This assignment evolved from assignment 2, a fact that brought specific challenges to the project in that it was important to move forward both the overall subject narrative and my approach to the project.
Working with the same subjects in much the same locations over a period of ten months can easily lead to repetitiveness, or even what one might call the blindness of familiarity. To avoid this I took a step back from the project to visualise an end result that met the dual objectives of describing the subject more effectively than I had in March and to explore new perspectives that enabled me to develop my practice.
Demonstration of Technical and Visual Skills
There were two technical challenges; the lighting on location and the post processing to combine images and balance the natural and artificial light. I am reasonably satisfied with the approach to both these challenges. For the location lighting I used my knowledge of the site to preplan the shots and then carried out a series of test shots without the human subjects until I was satisfied with the balance and position of the flashguns. The exception was fig. 02 which being in the milking parlour left no scope for setting up lights and a tripod and where I used a handheld flashgun.
I have come to recognise that I am not a decisive moment photographer, I believe that my work is strengthened by a combination of subject knowledge and pre-planning so all but fig. 07 to 09 were to a greater or lesser extent pre-planned making this series the most “designed” that I have completed. I had visualised the basic concept for most of the shots and am satisfied that they generally met expectations. There are small details that disappoint me such as the lack of an interior light in the caravan shot – fig. 12 (no key) and the lack of depth in the interior of fig. 05 (too large a space for the number of flashguns).
Fig, 01, 02, 03 and 12 are manipulated to various degrees, fig. 12 being the most manipulated as a combination of three originals with the other three combining two originals. This gave me the scope to balance the background and, where relevant, the skies with the artificially lit subjects. My main concern is whether I should have warmed the flashgun light to imitate ambient artificial light rather than the bright whites that I settled on.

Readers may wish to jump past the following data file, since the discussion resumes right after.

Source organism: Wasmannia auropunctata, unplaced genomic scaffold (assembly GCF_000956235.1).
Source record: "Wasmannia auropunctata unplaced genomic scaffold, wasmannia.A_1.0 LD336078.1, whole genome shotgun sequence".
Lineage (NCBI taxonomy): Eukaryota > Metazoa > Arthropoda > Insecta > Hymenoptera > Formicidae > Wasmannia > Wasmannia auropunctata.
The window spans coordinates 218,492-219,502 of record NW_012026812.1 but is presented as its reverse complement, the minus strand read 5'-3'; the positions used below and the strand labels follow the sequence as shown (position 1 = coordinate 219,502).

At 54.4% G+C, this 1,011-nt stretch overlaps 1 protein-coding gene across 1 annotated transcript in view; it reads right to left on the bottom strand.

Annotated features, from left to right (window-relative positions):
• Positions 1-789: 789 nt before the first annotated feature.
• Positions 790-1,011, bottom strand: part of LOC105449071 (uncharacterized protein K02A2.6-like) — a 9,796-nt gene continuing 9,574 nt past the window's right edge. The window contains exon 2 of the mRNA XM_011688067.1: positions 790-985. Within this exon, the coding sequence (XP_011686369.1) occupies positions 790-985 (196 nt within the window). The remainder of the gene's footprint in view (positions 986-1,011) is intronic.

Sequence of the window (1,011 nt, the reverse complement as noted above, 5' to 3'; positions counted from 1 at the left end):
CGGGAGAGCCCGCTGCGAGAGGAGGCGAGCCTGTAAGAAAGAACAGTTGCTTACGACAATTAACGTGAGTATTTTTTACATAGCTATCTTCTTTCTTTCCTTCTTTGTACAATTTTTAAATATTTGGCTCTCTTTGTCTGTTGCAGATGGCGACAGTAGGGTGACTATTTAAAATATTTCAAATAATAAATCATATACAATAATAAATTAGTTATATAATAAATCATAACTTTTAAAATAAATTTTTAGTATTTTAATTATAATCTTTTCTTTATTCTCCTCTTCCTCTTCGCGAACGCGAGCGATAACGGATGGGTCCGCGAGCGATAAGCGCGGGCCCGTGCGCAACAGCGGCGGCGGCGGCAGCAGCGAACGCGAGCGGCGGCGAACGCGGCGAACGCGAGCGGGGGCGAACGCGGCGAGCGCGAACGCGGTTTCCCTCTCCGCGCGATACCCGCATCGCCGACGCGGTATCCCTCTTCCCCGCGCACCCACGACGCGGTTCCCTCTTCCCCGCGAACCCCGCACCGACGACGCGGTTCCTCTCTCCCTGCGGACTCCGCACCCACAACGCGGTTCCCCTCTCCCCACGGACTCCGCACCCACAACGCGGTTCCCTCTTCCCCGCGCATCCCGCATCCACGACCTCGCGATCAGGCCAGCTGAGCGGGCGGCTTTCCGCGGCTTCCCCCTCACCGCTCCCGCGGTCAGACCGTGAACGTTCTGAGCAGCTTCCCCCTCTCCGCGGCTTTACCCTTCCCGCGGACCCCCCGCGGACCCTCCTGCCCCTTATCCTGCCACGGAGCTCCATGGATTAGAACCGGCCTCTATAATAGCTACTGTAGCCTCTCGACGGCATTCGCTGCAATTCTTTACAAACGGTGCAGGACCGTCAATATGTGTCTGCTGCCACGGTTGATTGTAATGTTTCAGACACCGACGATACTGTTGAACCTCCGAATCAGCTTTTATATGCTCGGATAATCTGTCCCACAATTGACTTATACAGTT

Quality of Outcome
Overall I am satisfied with the outcome. I believe that the relation between the subjects and their working spaces has given a dimension to the project that straight portraits would have failed to produce.
I believe that the concept of presenting farming without falling into the trap of presenting a rural idyll was strong and that the idea was carried thorough effectively. It is all about choices and I chose a route that presented the subjects’ environment as working spaces, economic entities, and then placed them into those spaces to highlight the isolation and uncomfortable, if not harsh, working environments.
Demonstration of Creativity
I felt that with this assignment more than any other that there was an imperative to create an approach that distinguished it from not just my previous work but also from the straight documentary style of some of my references. Although Colin Shaw, Denis Thorpe and John Darwell all influenced me in different ways it was the work of Scott McFarland that helped me devise a strategy that could introduce some much needed ambiguity into the final photographs and challenge my tendency towards a straight documentary style.
I also recognised that my relationship with the subject had evolved and that we understood each other far better than at the start of assignment 2. This allowed me to consider strategies that explored the use of a mixture of ambient and introduced light and the introduction of an element of staging. To achieve variety in the series I decided upon using both staged and un-staged photography and both natural and artificial light.
It is not exactly experimental to combine multiple images into a single image but to use these techniques for a final assignment felt as if I was developing my practice in a demonstrable way. I believe that by adopting a combination of pre-visualisation, careful planning, directed staging and post production manipulation I am finding an approach that extracts the most from my limited creativity, a kind of organised rather than spontaneous creativity. I found that I related to Scott McFarland’s words as much as to his photographs and saw in his approach a way of working that made sense and that allows me to pursue documentary subjects in a more contemporary manner.
The series is strongly contextualised by reference to contemporary photographers and a few more traditional documentarists. At this point in the course the contextual links are perhaps less direct and many of the practitioners I looked at earlier in the course such as John Goto, Yrjö Tuunanen, Gregory Crewdson and Henrik Duncker have continued to influence my thinking.